If you’re thinking about visiting the Galapagos Islands, you’re in for a treat. Made famous by Charles Darwin’s voyage on the Beagle in the 19th century, the Islands lie 972 km west of mainland Ecuador in the Pacific Ocean. Undiscovered by mankind until relatively recently, you’ll see a fantastic range of flora and fauna in ecosystems that exist nowhere else on the planet.
However there are a couple of pitfalls to travelling to the Galapagos Islands and also while you are on your stay. Here are five things you are best avoiding.
1) Missing your plane from Ecuador
The vast majority of tourists arrive at Galapagos by plane. It is only possible to reach the islands by a flight from mainland Ecuador starting in either Quito or Guayaquil. International flights do not go directly to the Islands. If you are flying, make sure your seat doesn’t get given away to someone else by:
- Checking in more than an hour before take-off
- Planning your international arrival to Ecuador at least a day before your departure flights to the Galapagos to give yourself time between connections (If you miss the start of your cruise there is no way to catch up!)
2) Taking a tour with an unqualified guide
Conservation on the islands is of critical importance, and the best people to maintain standards are the tour guides. They should help keep you on the marked pathways and assist in communicating and enforcing conservation rules.
Visitors to the Galapagos Islands should be guided at all times by a qualified individual. There shouldn’t be any more that 16 people in your group, to allow for proper control and guidance of tourists. They should also provide information about general water safety and monitor all swimming and snorkeling.
3) Touching animals
It’s tempting, but visitors should not interact with animals on the Galapagos Islands. The majority of animals on the Galapagos have no reason to fear humans, and consequently will allow visitors to get very close without bolting.
However, you should go no closer than within two meters of animals, as in some cases they will follow you, leaving their nests uncovered, exposing eggs or chicks to the sun. Additionally, no animals should be fed or baited on water or land.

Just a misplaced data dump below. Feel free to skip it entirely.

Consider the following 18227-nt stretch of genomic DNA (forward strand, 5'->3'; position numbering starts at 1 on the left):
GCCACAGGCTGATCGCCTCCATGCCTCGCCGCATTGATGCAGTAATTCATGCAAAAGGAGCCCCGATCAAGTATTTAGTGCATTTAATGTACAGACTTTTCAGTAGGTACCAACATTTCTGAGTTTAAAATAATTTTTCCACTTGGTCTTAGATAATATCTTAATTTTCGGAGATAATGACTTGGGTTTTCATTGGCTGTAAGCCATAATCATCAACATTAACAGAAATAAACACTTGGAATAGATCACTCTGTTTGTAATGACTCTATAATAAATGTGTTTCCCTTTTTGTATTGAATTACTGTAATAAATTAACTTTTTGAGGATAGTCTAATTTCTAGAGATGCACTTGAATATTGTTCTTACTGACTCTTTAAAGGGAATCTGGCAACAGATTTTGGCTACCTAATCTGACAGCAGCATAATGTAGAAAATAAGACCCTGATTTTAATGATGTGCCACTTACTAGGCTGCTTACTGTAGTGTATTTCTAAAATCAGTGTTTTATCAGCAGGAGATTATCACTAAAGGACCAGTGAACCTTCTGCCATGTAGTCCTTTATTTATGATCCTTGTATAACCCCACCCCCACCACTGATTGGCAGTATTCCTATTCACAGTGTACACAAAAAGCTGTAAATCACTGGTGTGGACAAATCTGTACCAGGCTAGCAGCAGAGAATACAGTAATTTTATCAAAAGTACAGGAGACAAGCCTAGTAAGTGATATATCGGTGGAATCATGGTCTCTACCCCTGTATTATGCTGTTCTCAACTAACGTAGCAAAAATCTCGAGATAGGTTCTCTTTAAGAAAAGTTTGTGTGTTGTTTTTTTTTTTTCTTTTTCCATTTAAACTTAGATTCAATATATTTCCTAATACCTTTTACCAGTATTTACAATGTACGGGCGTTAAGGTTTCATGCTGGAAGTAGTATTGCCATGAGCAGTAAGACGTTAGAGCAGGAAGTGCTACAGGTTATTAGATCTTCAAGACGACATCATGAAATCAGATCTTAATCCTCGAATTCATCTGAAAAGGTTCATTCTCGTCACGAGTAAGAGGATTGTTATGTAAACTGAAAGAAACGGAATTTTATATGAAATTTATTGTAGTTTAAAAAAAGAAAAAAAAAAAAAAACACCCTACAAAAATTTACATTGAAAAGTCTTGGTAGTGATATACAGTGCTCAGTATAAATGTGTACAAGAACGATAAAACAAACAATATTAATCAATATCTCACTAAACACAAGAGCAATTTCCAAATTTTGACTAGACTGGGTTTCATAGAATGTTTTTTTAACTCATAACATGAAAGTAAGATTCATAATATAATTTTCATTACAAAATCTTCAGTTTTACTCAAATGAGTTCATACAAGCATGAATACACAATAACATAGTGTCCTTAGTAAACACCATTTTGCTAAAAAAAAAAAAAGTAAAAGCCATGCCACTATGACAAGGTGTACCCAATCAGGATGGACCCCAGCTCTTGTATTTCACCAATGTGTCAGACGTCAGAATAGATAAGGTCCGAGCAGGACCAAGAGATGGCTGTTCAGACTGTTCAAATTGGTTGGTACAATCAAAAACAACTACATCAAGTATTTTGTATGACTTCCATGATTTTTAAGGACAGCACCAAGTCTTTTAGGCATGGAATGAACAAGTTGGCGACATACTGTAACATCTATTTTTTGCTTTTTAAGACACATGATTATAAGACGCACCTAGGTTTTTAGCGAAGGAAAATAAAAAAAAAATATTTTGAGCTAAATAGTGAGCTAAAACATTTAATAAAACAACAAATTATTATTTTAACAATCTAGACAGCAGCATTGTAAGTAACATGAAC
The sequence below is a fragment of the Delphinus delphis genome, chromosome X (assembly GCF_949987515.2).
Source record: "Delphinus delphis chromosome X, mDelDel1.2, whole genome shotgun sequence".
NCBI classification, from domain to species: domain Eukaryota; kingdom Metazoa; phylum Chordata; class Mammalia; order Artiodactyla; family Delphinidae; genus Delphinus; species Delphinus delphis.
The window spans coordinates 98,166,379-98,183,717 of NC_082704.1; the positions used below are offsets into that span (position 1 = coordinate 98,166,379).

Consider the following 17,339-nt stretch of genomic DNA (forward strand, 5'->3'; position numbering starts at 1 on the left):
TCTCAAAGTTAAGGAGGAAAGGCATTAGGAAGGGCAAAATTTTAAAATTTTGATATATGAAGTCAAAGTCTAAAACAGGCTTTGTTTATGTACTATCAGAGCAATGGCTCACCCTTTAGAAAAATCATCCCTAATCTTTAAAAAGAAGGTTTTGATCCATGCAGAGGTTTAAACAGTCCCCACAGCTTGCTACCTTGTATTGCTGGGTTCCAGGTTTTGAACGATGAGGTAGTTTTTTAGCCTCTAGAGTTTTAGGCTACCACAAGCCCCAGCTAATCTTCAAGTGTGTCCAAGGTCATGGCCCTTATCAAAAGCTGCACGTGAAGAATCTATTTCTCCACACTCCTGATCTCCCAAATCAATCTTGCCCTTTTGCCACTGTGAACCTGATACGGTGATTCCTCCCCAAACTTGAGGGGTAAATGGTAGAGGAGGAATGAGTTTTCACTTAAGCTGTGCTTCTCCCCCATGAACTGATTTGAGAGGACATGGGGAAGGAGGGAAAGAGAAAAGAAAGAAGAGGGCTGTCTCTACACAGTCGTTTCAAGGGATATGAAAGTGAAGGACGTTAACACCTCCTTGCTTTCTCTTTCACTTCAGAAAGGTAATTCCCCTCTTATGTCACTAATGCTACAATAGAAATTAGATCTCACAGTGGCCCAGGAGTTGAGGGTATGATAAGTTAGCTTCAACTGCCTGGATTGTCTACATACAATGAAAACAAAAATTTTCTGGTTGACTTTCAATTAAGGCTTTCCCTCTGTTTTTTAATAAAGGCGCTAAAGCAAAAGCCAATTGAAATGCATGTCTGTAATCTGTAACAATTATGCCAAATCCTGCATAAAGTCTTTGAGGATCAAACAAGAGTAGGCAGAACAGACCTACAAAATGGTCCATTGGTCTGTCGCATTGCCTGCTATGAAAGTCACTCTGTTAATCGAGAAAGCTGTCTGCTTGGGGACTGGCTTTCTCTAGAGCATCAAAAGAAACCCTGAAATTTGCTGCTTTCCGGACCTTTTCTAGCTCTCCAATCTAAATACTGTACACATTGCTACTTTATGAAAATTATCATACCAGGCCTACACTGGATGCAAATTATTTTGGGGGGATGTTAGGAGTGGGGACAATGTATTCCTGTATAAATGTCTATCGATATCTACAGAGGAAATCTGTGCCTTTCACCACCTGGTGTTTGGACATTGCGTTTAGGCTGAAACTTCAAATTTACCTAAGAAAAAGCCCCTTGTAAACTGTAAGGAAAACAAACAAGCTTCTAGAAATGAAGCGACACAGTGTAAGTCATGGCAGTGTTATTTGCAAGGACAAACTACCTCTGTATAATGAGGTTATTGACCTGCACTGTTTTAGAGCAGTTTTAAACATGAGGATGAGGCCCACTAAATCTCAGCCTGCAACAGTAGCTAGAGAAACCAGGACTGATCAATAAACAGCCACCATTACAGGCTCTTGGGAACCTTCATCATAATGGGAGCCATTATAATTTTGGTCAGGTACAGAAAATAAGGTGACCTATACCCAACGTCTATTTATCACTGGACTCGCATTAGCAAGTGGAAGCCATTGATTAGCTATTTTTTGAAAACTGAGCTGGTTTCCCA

4) Introducing new species to the islands
Introducing any exotic organisms to Galapagos could have a devastating effect on the ecosystems that exist in a state of delicate balance. Any food, animal and vegetable products as well as seeds, plants or fresh flowers should be declared before leaving the airport at Quito or Guayaquil so that a trained inspector can deem if they are safe or not. Live animals in any form are also not permitted.
The same principles apply for inter-island trips; each island is its own unique ecosystem, so introductions between islands can be just as destructive to the natural process of things as items from the mainland.
5) Lighting fires
In 1985, Isabel Island suffered severe damage from negligence with smoking and fire lighting. Amazingly, the same thing happened again almost a decade later in 1994. Even though a beach fire seems like the perfect end to a day on an exotic island adventure, visitors should resist the urge to build a camp fire.
Are there any other things that visitors to the Galapagos Islands should avoid? What are your Galapagos vacation experiences?
Author: Gary Sargent – Escaped to Peru / Escaped to Latin America